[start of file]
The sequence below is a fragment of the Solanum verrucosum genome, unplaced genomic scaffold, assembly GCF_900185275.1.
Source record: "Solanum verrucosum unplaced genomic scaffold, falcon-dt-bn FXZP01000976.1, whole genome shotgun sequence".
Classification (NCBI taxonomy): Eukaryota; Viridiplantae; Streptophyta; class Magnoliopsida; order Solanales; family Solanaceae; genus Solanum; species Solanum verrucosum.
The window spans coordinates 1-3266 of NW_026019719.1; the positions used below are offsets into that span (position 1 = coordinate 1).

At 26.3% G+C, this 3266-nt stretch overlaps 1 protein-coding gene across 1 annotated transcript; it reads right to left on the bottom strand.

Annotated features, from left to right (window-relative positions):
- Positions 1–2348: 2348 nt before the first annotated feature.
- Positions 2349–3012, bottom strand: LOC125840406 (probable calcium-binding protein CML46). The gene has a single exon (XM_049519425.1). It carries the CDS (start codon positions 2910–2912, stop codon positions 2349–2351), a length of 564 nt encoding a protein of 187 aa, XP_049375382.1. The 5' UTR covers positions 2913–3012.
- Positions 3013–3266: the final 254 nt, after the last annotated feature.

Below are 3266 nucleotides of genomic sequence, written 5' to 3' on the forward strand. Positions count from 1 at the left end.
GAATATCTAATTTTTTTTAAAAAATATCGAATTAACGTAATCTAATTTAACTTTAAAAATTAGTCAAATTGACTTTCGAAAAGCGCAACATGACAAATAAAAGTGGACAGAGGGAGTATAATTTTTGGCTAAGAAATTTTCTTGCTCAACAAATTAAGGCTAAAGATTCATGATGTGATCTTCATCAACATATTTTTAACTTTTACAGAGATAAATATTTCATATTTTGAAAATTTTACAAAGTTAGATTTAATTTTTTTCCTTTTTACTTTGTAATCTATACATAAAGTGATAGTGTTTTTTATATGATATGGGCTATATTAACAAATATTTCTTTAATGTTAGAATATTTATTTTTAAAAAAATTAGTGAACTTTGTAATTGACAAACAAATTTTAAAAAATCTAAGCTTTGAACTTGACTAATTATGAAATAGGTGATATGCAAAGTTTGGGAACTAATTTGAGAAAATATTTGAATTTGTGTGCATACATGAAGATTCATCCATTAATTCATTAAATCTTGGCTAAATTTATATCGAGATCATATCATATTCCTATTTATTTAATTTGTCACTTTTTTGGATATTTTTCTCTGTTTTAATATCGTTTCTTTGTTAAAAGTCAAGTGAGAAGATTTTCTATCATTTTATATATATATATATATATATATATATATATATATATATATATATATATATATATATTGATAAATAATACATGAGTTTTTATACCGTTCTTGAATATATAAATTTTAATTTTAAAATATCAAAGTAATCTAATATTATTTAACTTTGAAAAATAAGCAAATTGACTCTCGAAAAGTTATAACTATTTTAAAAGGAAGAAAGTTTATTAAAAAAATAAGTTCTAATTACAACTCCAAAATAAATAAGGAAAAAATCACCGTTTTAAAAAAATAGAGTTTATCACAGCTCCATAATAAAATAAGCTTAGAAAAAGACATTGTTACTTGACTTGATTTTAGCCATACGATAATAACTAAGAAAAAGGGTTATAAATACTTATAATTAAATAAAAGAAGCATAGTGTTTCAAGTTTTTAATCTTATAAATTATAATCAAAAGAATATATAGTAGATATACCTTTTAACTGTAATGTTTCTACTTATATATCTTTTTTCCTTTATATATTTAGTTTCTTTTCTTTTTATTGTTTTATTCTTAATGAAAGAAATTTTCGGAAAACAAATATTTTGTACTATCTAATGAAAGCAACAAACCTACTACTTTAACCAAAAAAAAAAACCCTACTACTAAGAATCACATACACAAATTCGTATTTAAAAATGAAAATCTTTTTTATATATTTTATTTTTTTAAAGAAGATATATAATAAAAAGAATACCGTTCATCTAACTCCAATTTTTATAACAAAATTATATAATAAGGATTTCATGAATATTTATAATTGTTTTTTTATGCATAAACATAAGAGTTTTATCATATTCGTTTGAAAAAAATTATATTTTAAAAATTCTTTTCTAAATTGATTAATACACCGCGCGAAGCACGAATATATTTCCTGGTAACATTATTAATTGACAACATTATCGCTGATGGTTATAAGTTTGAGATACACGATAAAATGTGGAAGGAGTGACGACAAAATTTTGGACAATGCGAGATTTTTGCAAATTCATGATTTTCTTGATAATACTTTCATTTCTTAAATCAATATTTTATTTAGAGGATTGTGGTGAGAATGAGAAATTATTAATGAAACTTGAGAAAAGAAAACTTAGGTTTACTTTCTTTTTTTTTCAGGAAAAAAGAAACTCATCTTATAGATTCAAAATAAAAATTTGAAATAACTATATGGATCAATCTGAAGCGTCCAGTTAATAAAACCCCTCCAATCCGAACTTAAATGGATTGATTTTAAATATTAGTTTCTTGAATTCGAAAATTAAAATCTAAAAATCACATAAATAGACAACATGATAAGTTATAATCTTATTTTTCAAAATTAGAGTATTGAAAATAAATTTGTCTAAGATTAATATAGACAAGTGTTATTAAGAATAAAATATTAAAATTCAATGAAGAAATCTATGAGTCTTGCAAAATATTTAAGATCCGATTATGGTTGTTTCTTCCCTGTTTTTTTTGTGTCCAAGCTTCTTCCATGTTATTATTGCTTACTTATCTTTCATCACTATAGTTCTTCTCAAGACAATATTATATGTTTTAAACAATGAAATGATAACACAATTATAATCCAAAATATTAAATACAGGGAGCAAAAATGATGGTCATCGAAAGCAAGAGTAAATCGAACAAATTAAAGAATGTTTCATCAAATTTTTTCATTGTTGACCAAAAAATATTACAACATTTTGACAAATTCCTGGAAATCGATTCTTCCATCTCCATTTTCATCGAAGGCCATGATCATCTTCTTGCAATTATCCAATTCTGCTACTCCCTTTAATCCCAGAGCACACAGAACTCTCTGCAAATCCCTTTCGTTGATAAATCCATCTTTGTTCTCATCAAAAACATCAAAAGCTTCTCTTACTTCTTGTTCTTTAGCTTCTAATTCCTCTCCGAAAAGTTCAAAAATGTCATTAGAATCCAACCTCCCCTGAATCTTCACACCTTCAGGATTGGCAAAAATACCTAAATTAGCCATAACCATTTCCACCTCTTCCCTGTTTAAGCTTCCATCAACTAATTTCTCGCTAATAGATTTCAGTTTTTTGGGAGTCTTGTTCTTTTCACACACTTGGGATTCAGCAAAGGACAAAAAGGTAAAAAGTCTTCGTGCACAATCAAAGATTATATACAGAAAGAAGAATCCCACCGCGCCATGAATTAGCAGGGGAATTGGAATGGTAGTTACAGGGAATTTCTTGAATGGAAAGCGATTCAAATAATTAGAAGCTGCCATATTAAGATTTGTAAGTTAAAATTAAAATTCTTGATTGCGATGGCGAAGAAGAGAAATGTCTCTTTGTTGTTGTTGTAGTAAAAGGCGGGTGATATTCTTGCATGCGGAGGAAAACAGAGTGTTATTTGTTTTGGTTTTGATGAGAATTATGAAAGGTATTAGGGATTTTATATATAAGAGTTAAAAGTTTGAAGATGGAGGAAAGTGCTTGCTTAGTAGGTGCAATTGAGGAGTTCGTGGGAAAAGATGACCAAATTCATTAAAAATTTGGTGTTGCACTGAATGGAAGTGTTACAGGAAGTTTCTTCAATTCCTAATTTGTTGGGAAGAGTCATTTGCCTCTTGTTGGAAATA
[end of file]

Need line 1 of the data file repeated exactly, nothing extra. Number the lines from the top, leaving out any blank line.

The sequence below is a fragment of the Solanum verrucosum genome, unplaced genomic scaffold, assembly GCF_900185275.1.